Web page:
Tony Hayward said the procedure would begin on Wednesday if considered safe.
Teams have been carrying out diagnostic tests to ensure the "top kill" method - in which mud is pumped into the well - is feasible and will not backfire.
Meanwhile, a congressional memo has revealed warning signs were present in the hours before the rig exploded.
According to the document, BP officials told congressional investigators on Tuesday that a decision to continue drilling after unusual pressure readings may have been a "fundamental mistake".
BP said the buildup of pressure was an "indicator of a very large abnormality" in the well, the memo by representatives Henry Waxman and Bart Stupak said.
Problems were also identified with equipment including the blowout preventer - meant to shut down the well in the case of emergency - and potential gas leakage in the hours prior to the 20 April explosion, the memo said.
BP is under intense pressure to succeed with its latest attempt to stem the leak, after previous measures failed.
"Later this morning I will review that with the team, and I will take a final decision as to whether or not we should proceed," Mr Hayward told the US network NBC's Today show.
"I have to say that it will be a day or two before we can have certainty that it's worked."
If the new procedure is used, heavy drilling fluids - such as mud - will be injected into the well about a mile (1.5km) underwater.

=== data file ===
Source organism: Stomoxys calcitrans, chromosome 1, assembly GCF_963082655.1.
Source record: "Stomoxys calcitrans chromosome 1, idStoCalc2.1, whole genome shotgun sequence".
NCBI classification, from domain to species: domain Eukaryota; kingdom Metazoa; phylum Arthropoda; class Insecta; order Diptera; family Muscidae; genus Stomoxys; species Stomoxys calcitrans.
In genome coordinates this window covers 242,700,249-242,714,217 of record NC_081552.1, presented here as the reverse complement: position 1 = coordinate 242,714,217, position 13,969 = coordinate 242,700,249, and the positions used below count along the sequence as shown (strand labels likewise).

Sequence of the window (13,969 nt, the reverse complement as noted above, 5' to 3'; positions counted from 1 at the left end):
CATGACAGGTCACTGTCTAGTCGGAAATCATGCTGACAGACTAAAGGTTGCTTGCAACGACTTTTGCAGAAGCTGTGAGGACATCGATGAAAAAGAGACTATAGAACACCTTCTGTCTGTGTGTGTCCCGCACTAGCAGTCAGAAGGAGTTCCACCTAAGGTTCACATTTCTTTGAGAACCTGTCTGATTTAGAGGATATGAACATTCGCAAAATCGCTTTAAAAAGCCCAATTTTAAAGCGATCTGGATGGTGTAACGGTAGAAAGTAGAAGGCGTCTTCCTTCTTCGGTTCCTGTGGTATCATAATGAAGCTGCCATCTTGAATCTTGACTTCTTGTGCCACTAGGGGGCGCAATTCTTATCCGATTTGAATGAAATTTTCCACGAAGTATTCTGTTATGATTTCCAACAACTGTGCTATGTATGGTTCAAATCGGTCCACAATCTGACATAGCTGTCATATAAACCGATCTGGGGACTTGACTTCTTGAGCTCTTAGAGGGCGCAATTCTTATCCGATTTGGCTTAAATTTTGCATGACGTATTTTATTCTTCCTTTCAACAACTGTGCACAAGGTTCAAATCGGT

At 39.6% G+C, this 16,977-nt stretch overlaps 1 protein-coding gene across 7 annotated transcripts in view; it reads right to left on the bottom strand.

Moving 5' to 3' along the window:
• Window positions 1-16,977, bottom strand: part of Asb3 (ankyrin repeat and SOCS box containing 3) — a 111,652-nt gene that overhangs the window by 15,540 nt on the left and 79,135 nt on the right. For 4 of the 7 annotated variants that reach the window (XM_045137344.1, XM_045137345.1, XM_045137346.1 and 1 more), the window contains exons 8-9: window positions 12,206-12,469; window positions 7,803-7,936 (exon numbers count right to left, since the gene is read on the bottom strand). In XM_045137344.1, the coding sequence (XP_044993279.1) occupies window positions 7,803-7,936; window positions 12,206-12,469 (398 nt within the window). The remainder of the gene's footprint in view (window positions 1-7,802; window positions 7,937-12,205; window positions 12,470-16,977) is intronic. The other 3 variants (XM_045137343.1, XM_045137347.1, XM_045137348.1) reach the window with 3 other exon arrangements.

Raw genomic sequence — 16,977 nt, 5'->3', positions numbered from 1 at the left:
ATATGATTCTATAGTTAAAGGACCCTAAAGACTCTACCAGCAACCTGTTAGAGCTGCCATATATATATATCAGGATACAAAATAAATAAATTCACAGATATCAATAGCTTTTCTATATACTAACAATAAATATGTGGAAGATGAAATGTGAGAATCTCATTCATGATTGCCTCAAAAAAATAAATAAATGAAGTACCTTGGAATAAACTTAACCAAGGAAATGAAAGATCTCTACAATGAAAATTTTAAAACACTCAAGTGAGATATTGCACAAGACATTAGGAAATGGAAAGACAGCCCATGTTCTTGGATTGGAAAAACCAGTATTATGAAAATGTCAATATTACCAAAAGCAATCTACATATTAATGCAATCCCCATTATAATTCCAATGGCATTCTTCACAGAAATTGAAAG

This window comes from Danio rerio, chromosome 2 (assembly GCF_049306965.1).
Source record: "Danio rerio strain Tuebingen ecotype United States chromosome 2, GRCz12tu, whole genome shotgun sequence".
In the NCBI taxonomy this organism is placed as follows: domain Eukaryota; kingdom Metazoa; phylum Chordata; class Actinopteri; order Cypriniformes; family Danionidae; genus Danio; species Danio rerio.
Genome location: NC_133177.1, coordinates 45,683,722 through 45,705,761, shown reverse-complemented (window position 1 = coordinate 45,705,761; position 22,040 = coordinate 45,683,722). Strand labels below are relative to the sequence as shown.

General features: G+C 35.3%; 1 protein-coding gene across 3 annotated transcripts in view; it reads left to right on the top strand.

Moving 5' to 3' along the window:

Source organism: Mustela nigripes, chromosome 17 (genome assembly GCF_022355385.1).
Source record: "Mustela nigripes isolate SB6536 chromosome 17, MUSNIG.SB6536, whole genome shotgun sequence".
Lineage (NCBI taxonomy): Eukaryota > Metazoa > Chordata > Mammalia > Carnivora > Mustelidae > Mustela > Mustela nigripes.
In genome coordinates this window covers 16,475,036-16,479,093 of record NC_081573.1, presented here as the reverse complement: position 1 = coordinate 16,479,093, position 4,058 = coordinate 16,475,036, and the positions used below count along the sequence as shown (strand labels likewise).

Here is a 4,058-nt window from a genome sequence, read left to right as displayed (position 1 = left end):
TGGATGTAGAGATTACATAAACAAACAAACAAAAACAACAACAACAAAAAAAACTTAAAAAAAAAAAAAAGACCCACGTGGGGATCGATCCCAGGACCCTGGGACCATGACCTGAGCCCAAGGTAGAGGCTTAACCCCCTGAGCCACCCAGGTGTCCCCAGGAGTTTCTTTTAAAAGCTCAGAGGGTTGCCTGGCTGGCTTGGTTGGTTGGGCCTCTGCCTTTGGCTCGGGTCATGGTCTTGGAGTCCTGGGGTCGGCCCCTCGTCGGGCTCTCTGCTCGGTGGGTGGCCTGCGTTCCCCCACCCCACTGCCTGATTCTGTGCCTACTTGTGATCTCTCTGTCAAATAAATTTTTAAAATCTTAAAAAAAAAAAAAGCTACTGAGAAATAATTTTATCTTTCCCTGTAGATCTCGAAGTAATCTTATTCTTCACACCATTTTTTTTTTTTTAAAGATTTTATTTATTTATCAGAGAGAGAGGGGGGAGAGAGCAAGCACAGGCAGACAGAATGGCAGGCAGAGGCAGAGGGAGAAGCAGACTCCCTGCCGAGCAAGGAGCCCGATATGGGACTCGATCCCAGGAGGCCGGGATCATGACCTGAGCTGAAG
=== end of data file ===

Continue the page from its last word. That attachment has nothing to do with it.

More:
Engineers hope to follow this with cement, designed to seal the well.
The company has said they estimate a 60-70% chance of success.
Officials say the method has been used before in other areas of the world, but not at the depths required to stem the oil from the Deepwater rig, which sank after an explosion last month.
If the operation goes ahead, it can be watched via a live video stream of the site, which currently shows plumes of oil and gas escaping from the well.
A conservative estimate of the amount of oil escaping is about 5,000 barrels (210,000 gallons, 795,000 litres) a day while some scientists say it could be many times greater.
The US government has declared a "fishery disaster" in the seafood-producing states of Louisiana, Mississippi and Alabama.
A massive containment and clean-up operation is under way, as the oil reaches the beaches and vulnerable marshlands of a 150-mile stretch of coast.
Some workers involved in the operation are complaining of health problems after contact with oil and chemical dispersants, the Los Angeles Times reports.
The fishermen, who say they are suffering from nausea, dizziness and breathing problems, told the paper they were not issued with special equipment but were simply told by BP not to pick up oil waste.
Louisiana Congressman Charlie Melancon has urged the federal government to set up mobile clinics in rural area to treat those affected, the paper reports. BP has said conditions are being monitored.